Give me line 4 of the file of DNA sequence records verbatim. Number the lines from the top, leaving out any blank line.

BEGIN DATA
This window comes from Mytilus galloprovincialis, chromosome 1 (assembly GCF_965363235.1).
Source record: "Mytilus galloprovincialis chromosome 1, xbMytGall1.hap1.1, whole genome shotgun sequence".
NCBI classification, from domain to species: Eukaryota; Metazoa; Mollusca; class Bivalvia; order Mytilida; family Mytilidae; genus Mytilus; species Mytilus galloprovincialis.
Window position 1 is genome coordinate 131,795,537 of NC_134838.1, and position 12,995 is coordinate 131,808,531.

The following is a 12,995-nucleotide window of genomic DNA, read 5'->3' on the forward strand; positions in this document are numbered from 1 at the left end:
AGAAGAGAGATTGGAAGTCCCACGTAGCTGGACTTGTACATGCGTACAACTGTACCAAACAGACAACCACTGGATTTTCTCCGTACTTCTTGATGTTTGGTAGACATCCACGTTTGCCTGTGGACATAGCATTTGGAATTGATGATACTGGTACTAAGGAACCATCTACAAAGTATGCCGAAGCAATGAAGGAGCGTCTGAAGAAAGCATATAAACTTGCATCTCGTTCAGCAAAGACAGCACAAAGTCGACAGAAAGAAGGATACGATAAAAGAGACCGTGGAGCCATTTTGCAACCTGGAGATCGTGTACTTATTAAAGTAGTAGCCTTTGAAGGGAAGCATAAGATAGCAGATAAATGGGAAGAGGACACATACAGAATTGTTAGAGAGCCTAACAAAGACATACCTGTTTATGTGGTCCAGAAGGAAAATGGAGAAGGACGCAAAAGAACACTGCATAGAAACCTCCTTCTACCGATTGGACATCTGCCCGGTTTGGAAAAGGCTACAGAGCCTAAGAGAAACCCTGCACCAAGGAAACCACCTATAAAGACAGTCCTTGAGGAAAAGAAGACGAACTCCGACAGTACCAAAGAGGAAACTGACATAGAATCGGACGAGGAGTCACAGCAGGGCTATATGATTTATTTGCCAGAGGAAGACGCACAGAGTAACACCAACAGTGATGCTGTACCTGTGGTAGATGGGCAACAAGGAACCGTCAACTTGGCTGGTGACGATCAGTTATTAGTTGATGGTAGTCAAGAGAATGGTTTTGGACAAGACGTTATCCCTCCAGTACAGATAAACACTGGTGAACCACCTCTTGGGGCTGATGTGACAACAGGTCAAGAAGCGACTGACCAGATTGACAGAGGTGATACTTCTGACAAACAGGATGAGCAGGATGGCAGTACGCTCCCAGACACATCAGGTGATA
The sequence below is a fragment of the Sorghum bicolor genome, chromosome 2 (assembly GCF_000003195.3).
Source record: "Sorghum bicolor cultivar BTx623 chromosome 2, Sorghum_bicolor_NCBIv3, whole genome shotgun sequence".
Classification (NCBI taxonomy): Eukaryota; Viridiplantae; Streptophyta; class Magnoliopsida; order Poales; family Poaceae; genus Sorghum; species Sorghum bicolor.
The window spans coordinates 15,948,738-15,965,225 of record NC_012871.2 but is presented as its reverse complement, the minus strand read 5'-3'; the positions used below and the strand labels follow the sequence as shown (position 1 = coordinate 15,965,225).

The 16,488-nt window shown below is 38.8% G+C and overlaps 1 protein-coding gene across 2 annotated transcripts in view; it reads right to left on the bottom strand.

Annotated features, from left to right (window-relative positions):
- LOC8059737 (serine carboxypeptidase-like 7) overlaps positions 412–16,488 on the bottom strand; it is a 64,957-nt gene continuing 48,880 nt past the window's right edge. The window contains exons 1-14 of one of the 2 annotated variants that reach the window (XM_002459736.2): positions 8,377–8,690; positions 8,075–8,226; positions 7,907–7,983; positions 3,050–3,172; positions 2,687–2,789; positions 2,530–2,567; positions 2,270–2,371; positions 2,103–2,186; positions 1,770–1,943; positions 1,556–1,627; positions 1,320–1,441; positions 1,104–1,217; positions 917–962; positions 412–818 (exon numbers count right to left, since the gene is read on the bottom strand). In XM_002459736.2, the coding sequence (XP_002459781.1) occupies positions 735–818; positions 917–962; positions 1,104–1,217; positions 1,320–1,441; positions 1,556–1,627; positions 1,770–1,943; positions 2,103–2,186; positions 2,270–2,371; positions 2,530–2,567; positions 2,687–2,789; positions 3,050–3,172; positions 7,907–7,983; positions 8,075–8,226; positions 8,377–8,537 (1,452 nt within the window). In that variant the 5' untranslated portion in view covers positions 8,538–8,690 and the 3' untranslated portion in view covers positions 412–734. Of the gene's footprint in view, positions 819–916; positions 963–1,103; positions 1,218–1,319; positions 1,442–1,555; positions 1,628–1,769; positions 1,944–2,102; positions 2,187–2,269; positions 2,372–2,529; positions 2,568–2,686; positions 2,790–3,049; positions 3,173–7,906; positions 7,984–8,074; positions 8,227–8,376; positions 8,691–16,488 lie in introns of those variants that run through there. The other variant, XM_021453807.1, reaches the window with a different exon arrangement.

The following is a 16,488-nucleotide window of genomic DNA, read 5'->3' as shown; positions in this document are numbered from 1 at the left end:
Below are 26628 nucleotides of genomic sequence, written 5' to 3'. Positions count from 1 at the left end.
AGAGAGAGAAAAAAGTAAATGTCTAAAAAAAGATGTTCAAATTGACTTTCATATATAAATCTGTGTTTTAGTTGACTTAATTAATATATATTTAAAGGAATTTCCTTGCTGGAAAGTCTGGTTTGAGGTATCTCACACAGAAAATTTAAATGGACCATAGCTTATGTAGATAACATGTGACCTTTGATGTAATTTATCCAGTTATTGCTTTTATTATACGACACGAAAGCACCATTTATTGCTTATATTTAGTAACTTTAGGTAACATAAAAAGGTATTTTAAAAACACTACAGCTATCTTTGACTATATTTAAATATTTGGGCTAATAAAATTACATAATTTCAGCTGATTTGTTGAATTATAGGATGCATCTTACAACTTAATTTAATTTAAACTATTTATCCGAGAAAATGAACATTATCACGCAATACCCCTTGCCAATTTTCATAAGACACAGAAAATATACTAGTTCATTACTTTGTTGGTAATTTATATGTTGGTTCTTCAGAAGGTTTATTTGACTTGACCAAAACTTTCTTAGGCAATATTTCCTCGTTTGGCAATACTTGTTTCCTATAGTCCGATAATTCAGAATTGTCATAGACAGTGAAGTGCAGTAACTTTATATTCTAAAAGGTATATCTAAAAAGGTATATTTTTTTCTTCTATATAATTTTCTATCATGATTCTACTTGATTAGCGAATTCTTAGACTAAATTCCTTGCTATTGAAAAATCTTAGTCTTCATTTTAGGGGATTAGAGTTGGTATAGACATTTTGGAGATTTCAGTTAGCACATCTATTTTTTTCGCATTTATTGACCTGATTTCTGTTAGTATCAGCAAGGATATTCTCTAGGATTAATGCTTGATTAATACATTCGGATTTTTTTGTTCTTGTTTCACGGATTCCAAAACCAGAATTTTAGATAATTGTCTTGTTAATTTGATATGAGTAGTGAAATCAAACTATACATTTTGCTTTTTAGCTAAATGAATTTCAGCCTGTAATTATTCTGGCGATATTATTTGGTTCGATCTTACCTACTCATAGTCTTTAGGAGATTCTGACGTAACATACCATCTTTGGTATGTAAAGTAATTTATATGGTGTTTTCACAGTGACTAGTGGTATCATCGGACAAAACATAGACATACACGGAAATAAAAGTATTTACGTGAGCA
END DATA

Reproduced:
Window position 1 is genome coordinate 131,795,537 of NC_134838.1, and position 12,995 is coordinate 131,808,531.